And this afternoon we are trying to do as little as possible, just enjoying each other's company.

Can I just say thank you to all of you who are helping us. Sam's heart journey is a whole community affair.  People who pray for us, offer us help, make things for us, help us financially, look after us, love us, visit us, call us, message, people who are just there to talk to, people who show us random kindness and care. We love each one of you and I want you to know that without you our journey would be a very frightening and lonely place. 

Saturday, March 23, 2013

Fontan Time

So, we have received the phone call.

Sam is stopping his warfarin as of now and we will be in Brisbane at the Mater hospital for blood tests and x rays tomorrow morning at 10 am.  He will be fasting from 5am Monday and  it is likely that he may go into surgery for his Fontan Monday afternoon. 

It is all very fast and I have called Don, he is leaving Longreach as I type and driving down with Jack and Gran Watson.  Pray that they travel safely.

There is no one to help with accommodation on the weekend at the Mater hospital so we are using some for the money we have been given to book two night at a motel close the hospital until accommodation can be organised early int he week by the hospital.

We were hoping that our break at the Sunshine Coast would be longer but as long as it all goes well, I just want to do what is best for Sam.

So I wonder if I can ask you a question?  I have this idea for Sam to receive cards in hospital. When we are at home our boys love getting the mail and get so excited when it is for them.  So if you could could you please send a card to Sam and maybe Jack too to the following address. Jack often misses out on receiving things, when he too endures much due to Sam's heart condition.  Imagine how the cards would transform his hospital room.  The cards will be brought down and delivered to them by our family.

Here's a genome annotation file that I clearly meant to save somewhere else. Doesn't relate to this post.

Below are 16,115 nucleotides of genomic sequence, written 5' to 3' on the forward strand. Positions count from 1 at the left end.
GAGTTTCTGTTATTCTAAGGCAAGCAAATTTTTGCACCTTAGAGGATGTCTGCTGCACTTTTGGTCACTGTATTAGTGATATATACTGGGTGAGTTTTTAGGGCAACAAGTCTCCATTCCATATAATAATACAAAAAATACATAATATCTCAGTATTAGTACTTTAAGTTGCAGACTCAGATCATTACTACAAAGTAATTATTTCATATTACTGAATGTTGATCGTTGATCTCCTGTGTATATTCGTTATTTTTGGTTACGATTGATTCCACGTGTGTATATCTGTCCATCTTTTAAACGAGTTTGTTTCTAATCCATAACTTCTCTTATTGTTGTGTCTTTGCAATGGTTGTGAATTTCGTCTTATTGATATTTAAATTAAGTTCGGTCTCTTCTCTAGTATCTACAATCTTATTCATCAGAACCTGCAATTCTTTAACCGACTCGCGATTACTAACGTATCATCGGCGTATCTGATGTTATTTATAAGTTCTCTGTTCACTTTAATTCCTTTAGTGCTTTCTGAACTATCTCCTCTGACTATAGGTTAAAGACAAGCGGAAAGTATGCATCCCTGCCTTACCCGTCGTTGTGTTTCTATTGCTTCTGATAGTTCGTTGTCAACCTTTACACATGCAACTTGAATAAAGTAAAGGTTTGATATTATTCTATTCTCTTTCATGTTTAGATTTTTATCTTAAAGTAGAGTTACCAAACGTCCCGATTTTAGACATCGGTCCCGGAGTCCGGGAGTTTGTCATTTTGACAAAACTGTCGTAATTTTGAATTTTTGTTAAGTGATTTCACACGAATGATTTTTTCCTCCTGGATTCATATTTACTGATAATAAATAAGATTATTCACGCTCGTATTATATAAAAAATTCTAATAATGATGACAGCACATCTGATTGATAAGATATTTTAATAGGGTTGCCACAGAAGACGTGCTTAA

Send your words of love and promise to:

PO Box 5905
Maroochydore  BC QLD 4558

Thank you for your love and prayers friends.  The next weeks are not going to be easy but we will triumph with God's blessing and Sam will continue to live and have life in abundance.

Friday, March 22, 2013

Day Five

This morning we had hope in our hearts that today was the day that Sam's blood would regulate and that his INR would be in range, bringing to an end the barrage of blood tests that he has endured in the past week. 

Knowing that he only had to have a finger prick he walked by himself to the procedure room (where he always has his blood tests done) and waited to get the test done.  As he strode down the hallway we passed through a large group of doctors doing their morning rounds and as we passed through the throng he pronounced resolutely,

'No more blood tests for me today, Uh uh uh.  I'm having a finger prick and that's all', shaking his head.

Meanwhile I pray under my breath that all will be well.

After the relatively painless test (in comparsion) the INR cam back at 2.2 and Sam literally danced and cheered all of the way back down the hallway through the throng of doctors proclaiming loudly and with great joy,

'My INR is 2.2.  I'm going home!,' as if to say shove that in your pipe and smoke it fellas.

Which elicited a round of laughter and shock at a 4 year old knowing what an INR even is. 

After removing his final cannula (which caused some distress) and being discharged we departed the hospital and drove to the Sunshine Coast, where we will spend the next few days resting and relaxing.

On the way, we received a call from the Cardiology fellow making sure that Sam was entirely sound and clear of any neurological problems in relation to the stroke he had when he was one.